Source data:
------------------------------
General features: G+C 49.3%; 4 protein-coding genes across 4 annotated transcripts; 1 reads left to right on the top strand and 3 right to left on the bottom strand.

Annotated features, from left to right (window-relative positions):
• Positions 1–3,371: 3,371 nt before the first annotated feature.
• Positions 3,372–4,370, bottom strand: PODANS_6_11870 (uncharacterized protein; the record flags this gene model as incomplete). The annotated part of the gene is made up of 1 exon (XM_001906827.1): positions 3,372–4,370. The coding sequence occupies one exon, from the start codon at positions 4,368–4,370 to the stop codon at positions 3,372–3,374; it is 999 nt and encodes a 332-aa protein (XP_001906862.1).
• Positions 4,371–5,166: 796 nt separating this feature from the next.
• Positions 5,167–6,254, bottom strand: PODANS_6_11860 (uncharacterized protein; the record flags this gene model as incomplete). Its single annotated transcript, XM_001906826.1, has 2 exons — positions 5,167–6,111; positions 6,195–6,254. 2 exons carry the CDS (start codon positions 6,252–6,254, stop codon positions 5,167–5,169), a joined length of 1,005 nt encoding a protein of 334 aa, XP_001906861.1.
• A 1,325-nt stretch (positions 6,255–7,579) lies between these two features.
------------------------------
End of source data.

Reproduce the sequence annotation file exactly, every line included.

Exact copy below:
General features: G+C 49.3%; 4 protein-coding genes across 4 annotated transcripts; 1 reads left to right on the top strand and 3 right to left on the bottom strand.

Annotated features, from left to right (window-relative positions):
• Positions 1–3,371: 3,371 nt before the first annotated feature.
• Positions 3,372–4,370, bottom strand: PODANS_6_11870 (uncharacterized protein; the record flags this gene model as incomplete). The annotated part of the gene is made up of 1 exon (XM_001906827.1): positions 3,372–4,370. The coding sequence occupies one exon, from the start codon at positions 4,368–4,370 to the stop codon at positions 3,372–3,374; it is 999 nt and encodes a 332-aa protein (XP_001906862.1).
• Positions 4,371–5,166: 796 nt separating this feature from the next.
• Positions 5,167–6,254, bottom strand: PODANS_6_11860 (uncharacterized protein; the record flags this gene model as incomplete). Its single annotated transcript, XM_001906826.1, has 2 exons — positions 5,167–6,111; positions 6,195–6,254. 2 exons carry the CDS (start codon positions 6,252–6,254, stop codon positions 5,167–5,169), a joined length of 1,005 nt encoding a protein of 334 aa, XP_001906861.1.
• A 1,325-nt stretch (positions 6,255–7,579) lies between these two features.